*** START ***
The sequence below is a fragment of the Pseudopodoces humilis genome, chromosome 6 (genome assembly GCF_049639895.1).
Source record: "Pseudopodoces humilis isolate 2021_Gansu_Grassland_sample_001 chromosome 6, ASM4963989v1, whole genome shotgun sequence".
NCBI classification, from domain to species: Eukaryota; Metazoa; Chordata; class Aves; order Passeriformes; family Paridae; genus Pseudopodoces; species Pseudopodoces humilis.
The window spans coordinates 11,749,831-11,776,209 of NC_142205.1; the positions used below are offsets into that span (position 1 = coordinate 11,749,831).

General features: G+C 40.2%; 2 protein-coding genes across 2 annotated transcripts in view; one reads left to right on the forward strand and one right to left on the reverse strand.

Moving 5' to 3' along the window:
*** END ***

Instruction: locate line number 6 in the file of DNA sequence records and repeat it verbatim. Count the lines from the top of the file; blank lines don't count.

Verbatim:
Moving 5' to 3' along the window: